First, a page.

Mr. Dad: Fight bullies with ‘restorative justice’
Sep 25, 2012
....The biggest surprise for me was that zero-tolerance policies (like the one at your son’s school and many others around the country) don’t work either. According to Goldman, studies indicate that rather than reducing bad behavior, being suspended or expelled increases the likelihood that a student will misbehave — and get suspended — again.
So what does work? A pretty new idea called “restorative justice.” If, for example, a bully breaks another kid’s lunchbox and ruins his lunch, an appropriate response might be to make the bully buy a new lunch box, find out the victim’s favorite foods and make him lunch the next day. And when it comes to cyber-bullying, a bully who has posted nasty things on someone’s Facebook timeline or has spread lies or rumors might be required to send out a follow-up email or text to the same list admitting that the original message was a lie and apologizing for having done it.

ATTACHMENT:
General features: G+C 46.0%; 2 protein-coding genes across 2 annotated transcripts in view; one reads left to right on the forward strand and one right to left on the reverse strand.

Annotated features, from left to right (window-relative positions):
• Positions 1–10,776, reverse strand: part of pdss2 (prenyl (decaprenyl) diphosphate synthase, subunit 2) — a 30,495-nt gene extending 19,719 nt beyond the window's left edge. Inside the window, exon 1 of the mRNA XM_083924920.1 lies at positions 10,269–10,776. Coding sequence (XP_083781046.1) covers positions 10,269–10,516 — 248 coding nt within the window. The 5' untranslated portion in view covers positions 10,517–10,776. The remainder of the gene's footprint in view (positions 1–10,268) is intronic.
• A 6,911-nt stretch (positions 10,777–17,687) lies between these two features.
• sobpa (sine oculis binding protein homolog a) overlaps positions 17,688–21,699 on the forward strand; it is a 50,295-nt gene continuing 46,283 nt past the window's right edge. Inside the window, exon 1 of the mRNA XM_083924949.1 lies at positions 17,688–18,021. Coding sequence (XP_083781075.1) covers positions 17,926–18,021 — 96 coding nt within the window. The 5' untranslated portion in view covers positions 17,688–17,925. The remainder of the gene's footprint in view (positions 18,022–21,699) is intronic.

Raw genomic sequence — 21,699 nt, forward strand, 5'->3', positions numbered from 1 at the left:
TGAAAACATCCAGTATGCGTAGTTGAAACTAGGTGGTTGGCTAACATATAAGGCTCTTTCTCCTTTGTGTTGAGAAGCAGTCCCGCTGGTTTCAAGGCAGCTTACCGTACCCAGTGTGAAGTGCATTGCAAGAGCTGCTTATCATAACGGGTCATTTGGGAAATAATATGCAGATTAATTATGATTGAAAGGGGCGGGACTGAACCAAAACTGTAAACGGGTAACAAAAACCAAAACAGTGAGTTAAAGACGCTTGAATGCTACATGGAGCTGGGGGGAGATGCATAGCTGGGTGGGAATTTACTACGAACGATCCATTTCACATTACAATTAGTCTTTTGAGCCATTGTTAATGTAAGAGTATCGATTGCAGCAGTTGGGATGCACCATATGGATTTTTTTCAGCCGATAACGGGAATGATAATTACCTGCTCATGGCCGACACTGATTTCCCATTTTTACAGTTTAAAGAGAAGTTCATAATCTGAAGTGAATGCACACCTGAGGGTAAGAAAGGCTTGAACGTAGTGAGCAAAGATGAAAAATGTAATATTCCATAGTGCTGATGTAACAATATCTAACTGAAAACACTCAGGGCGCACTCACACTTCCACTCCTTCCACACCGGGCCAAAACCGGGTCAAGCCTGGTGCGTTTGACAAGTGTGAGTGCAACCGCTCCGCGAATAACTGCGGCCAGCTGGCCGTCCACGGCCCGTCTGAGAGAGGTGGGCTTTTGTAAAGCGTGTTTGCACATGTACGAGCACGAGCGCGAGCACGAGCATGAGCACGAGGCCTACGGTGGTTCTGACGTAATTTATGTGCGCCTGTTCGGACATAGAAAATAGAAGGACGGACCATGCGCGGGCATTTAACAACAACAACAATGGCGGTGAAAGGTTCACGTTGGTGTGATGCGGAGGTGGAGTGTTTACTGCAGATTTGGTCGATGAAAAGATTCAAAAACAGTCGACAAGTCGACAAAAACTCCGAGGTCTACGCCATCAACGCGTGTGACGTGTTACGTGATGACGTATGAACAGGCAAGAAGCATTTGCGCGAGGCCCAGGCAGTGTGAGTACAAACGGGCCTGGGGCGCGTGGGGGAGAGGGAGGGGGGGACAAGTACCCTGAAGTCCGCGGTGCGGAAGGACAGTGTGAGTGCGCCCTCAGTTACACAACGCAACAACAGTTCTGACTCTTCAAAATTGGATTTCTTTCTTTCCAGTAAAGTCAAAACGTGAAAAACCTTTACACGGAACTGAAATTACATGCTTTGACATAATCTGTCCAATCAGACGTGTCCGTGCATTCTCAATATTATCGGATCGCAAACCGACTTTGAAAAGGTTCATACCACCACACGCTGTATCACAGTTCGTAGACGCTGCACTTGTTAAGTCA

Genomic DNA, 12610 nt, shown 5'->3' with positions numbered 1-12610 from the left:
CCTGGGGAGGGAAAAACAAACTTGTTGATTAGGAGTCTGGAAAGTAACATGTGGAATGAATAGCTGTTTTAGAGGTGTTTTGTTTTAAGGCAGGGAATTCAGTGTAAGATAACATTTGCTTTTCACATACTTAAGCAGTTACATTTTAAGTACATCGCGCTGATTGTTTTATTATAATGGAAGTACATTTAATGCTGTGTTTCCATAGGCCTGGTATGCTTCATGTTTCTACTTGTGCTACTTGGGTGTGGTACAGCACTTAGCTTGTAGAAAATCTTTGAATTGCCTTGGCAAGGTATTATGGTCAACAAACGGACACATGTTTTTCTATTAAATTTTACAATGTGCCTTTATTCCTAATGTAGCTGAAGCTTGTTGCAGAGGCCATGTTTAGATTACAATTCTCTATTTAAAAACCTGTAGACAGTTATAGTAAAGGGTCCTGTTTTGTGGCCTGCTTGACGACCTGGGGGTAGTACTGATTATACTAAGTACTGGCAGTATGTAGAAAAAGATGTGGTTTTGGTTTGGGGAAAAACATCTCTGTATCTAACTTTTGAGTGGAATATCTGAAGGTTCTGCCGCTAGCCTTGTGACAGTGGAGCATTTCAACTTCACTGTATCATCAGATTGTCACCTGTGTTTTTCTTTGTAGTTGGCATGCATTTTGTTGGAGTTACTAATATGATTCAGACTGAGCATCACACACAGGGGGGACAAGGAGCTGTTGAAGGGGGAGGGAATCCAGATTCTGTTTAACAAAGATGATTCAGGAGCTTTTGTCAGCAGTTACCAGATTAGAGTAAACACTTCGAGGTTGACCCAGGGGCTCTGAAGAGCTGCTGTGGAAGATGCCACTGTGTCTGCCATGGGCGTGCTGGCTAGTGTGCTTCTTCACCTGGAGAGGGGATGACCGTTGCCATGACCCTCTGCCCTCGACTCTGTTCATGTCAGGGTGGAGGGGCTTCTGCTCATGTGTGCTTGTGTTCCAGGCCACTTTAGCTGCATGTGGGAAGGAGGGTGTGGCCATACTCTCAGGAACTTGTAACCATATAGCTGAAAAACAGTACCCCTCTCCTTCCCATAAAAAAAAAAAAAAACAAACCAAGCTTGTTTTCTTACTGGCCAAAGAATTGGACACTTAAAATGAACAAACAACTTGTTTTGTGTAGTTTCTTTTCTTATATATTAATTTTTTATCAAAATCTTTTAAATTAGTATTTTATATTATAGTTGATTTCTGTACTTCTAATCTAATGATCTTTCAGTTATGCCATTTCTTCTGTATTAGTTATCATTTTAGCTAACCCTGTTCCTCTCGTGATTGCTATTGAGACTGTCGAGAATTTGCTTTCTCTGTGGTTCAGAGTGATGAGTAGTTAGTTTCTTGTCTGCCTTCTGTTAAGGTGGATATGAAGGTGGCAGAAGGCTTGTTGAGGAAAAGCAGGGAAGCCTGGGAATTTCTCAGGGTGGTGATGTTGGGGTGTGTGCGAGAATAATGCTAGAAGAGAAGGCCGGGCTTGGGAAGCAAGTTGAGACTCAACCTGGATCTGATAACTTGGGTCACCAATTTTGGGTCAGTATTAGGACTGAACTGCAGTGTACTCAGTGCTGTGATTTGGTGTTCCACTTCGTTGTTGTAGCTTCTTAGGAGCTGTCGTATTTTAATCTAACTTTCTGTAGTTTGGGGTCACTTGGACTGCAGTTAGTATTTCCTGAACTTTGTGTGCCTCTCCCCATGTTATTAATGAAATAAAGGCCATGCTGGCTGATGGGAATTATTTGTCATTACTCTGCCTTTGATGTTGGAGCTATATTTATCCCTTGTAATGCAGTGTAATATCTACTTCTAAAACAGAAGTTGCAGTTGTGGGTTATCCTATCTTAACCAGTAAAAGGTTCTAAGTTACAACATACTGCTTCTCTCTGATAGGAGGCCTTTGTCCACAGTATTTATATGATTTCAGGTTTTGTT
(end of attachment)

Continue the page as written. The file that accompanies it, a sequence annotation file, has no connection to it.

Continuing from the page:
As far as how to respond, first, thank your son for being honest with you. Then, be sure he knows that you take this seriously. Ask him to report the incidents to his teacher. If the teacher doesn’t do something, talk to the school principal. If she doesn’t take action, call the school board.
Don’t encourage your son to respond physically to the bully. By all means, teach him how to protect himself defensively, but hitting or pushing the bully will most likely just make him mad and put your son at risk.
Finally, do not confront the bully’s parents. In most cases, bullies are learning their behavior at home, so chances are they’ll either blow you off, tell you it’s no big deal or possibly even threaten you.